When you think Kardashian, devout probably isn't the first thing that crosses your mind. Believe it or not, I come from a very religious family.
My father was Christian Armenian, and I've always gone to Presbyterian or Catholic schools. Growing up, I remember going to one Catholic school where we went to Mass and would take Communion. Of course, you weren't supposed to take it unless you were Catholic, but I was in second grade and I did it anyway. At the time, I didn't understand the difference between Catholics and Christians — I didn't understand why I was being told I couldn't take Communion. I just started crying. My dad explained it to me by telling me I was dedicated to the Lord and that was all that mattered.
We went to church every Sunday, religiously. When we started getting older, my dad stopped going to church, but he still read the Bible every single day. Sundays then became about his bringing church and religion into our home. He would play gospel music — it had so much soul, and he loved that.
I've always been a very spiritual person. I believe with every fiber of my being that there is a higher power. I love theology and I enjoy learning about other people's religions. I've read about Buddhism and the Quran, and I've gone to Seder dinners with Jewish friends.One of my exes was Muslim and observed Ramadan, which is a month of fasting. You fast from sunrise to sunset to commemorate the first time the Quran was revealed to Muhammad, and I practiced it with him to be supportive. I don't believe you need to be a certain religion to embrace someone else's religion. It's a matter of respecting someone. I'm a Christian but I don't think a church necessarily makes you religious.
Believing in a higher power is what guides me to make the right decisions. While I believe in heaven and hell and angels and spirits, I don't judge people for their beliefs. And I don't understand how others can sit around casting judgments on people because they have different religions and a certain point of view.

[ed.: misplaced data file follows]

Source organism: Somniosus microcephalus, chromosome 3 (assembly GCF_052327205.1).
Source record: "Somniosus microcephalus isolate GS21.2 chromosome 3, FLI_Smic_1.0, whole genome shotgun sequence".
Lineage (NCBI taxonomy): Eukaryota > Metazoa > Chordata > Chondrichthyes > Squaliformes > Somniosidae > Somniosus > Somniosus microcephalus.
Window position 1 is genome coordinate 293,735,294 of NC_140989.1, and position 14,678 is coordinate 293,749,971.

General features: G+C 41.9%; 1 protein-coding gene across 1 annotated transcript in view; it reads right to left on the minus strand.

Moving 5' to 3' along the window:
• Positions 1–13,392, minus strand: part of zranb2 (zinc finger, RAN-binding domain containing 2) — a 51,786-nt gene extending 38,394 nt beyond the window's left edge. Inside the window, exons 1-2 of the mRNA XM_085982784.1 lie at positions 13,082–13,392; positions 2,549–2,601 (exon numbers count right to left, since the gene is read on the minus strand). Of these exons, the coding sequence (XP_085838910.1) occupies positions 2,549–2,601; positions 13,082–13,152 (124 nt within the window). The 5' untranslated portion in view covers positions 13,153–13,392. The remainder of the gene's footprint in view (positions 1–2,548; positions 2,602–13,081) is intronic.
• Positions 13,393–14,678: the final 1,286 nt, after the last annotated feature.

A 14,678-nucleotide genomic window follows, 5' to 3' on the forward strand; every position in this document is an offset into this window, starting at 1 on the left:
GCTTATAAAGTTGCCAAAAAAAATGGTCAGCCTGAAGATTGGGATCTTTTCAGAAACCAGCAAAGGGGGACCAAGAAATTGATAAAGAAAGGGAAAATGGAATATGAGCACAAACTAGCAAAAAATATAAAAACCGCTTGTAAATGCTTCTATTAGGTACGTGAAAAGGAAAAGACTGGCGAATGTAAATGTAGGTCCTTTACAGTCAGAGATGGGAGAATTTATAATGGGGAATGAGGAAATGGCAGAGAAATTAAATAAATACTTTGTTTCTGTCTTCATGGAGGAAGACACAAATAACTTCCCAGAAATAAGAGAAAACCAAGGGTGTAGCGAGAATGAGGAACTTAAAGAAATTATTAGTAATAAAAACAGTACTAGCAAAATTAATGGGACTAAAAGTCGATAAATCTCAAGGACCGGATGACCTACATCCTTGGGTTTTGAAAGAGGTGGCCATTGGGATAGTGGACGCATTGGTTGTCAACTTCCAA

One of the most profound experiences of my life was when my dad passed away when I was 19. When he was dying, he wasn't himself. He was talking like a baby; it wasn't him. At one point he was calling me Kim, and I remember how frustrated and mad I was. I couldn't come to terms with it. But later, I understood that he wasn't fully there.
After he passed, I was bitter and angry — I was VERY angry at God. I didn't understand why someone who was so great, my dad — why he would be taken away. My dad was such a believer, so I couldn't come to terms with how someone with such a deep relationship with God could be gone. I was young and I needed someone to blame for what had happened. But then I started to process the end of my father's life, and it changed something inside me.
I started to read a ton of near-death-experience books. I read Embraced by the Light and Angels Among Us, and they both helped me understand death better. They changed my views and helped me to not be so angry about my dad.
Embraced by the Light explains that your spirit leaves your body before you die, which made sense to me when I thought about my dad's behavior in the last hours of his life. The priest at his bedside even said to us, "He has a few hours, but he's already gone. Be at peace with that." That thought actually made me happy, because I didn't want my dad to be in pain. Some of the near-death-experience books I read also talk about how our spirits essentially "sign up" for different challenges in life, so that our souls can grow and serve a higher purpose. Now I believe that every person serves a purpose and that they have chosen their path.